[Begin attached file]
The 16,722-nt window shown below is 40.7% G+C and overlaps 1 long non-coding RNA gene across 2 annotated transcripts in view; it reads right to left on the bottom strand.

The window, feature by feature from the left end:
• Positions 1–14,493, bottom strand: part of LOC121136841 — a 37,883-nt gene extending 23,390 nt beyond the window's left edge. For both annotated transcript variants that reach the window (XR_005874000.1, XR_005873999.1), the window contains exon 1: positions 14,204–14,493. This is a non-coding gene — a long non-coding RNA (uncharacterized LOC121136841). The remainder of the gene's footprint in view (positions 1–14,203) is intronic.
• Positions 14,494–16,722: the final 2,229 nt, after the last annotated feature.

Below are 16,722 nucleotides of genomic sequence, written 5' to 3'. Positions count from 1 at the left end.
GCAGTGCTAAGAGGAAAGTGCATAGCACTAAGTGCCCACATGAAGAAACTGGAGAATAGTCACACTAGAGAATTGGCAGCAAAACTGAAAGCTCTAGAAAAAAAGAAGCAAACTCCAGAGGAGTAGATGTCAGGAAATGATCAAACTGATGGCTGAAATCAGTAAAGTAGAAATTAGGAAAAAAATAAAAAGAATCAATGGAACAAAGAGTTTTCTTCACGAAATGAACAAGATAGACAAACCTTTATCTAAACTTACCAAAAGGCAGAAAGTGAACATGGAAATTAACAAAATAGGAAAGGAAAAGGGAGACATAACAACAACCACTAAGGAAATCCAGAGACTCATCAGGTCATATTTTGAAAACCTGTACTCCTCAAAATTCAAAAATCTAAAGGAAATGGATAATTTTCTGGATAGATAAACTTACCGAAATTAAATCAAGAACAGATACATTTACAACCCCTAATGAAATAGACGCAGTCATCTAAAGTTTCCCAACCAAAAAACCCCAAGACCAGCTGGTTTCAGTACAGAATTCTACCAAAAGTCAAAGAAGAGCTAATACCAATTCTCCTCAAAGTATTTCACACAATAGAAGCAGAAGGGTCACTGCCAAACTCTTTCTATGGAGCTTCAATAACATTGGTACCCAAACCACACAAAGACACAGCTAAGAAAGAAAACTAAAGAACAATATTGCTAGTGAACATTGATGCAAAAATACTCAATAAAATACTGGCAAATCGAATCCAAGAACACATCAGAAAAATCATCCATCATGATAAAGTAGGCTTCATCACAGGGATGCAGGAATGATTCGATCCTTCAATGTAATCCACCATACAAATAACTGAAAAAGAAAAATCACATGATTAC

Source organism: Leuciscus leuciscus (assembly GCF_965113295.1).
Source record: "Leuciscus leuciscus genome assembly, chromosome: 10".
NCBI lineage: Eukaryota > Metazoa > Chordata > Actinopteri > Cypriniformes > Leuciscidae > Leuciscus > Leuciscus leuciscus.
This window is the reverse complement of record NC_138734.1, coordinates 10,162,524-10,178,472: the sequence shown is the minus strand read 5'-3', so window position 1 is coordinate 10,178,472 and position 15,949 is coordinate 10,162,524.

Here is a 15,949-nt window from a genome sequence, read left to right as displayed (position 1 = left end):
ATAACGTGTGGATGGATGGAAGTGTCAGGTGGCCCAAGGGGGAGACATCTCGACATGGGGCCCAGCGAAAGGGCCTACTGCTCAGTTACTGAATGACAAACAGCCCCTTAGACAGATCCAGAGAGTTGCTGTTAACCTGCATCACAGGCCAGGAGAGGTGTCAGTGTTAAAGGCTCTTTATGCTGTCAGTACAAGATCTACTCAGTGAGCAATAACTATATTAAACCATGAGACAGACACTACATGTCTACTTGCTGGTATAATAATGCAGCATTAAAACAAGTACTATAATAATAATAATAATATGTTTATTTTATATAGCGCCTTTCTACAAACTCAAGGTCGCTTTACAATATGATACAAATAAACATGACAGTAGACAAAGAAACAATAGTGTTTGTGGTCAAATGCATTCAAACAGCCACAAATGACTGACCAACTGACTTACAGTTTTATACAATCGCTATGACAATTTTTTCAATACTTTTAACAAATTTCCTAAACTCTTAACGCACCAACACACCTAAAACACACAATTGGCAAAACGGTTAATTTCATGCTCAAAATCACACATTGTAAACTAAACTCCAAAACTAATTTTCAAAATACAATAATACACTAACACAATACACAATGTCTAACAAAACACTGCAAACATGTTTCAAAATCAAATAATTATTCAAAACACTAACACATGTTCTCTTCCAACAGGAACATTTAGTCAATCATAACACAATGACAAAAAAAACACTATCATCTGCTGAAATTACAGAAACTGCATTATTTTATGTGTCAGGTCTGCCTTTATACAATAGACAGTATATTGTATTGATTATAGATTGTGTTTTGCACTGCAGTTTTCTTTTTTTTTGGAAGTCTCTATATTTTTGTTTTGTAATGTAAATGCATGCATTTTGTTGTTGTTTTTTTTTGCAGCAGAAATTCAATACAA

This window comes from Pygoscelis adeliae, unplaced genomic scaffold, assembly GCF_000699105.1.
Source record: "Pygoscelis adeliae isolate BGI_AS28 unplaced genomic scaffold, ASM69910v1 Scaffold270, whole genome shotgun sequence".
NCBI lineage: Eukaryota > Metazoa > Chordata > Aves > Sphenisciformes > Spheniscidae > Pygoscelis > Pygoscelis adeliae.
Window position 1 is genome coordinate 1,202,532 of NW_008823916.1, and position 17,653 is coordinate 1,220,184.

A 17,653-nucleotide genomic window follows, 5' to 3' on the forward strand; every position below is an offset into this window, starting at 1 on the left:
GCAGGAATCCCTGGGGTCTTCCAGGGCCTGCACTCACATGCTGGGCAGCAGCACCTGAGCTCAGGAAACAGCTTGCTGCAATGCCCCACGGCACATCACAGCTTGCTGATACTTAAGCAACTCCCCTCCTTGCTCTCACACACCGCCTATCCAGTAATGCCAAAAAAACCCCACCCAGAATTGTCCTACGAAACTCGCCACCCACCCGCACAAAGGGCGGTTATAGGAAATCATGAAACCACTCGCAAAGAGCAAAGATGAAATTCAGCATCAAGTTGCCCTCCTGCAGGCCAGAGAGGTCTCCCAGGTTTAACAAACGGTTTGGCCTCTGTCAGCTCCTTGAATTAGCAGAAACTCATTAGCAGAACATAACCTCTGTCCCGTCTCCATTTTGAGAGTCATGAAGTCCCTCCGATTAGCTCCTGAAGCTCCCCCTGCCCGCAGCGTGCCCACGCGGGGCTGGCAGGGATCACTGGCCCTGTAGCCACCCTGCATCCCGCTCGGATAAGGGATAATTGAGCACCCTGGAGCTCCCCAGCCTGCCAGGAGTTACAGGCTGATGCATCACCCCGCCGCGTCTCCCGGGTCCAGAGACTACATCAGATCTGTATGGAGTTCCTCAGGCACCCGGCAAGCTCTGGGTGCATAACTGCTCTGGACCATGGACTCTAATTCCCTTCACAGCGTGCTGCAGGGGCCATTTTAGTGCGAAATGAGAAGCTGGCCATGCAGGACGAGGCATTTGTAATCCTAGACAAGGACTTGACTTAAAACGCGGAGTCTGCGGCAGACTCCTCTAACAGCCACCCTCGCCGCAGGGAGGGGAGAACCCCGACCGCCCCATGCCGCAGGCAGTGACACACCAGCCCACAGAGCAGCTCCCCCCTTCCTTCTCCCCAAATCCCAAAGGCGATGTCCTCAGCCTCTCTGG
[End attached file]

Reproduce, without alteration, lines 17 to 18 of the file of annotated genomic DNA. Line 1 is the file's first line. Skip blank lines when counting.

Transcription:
A 17,653-nucleotide genomic window follows, 5' to 3' on the forward strand; every position below is an offset into this window, starting at 1 on the left:
GCAGGAATCCCTGGGGTCTTCCAGGGCCTGCACTCACATGCTGGGCAGCAGCACCTGAGCTCAGGAAACAGCTTGCTGCAATGCCCCACGGCACATCACAGCTTGCTGATACTTAAGCAACTCCCCTCCTTGCTCTCACACACCGCCTATCCAGTAATGCCAAAAAAACCCCACCCAGAATTGTCCTACGAAACTCGCCACCCACCCGCACAAAGGGCGGTTATAGGAAATCATGAAACCACTCGCAAAGAGCAAAGATGAAATTCAGCATCAAGTTGCCCTCCTGCAGGCCAGAGAGGTCTCCCAGGTTTAACAAACGGTTTGGCCTCTGTCAGCTCCTTGAATTAGCAGAAACTCATTAGCAGAACATAACCTCTGTCCCGTCTCCATTTTGAGAGTCATGAAGTCCCTCCGATTAGCTCCTGAAGCTCCCCCTGCCCGCAGCGTGCCCACGCGGGGCTGGCAGGGATCACTGGCCCTGTAGCCACCCTGCATCCCGCTCGGATAAGGGATAATTGAGCACCCTGGAGCTCCCCAGCCTGCCAGGAGTTACAGGCTGATGCATCACCCCGCCGCGTCTCCCGGGTCCAGAGACTACATCAGATCTGTATGGAGTTCCTCAGGCACCCGGCAAGCTCTGGGTGCATAACTGCTCTGGACCATGGACTCTAATTCCCTTCACAGCGTGCTGCAGGGGCCATTTTAGTGCGAAATGAGAAGCTGGCCATGCAGGACGAGGCATTTGTAATCCTAGACAAGGACTTGACTTAAAACGCGGAGTCTGCGGCAGACTCCTCTAACAGCCACCCTCGCCGCAGGGAGGGGAGAACCCCGACCGCCCCATGCCGCAGGCAGTGACACACCAGCCCACAGAGCAGCTCCCCCCTTCCTTCTCCCCAAATCCCAAAGGCGATGTCCTCAGCCTCTCTGG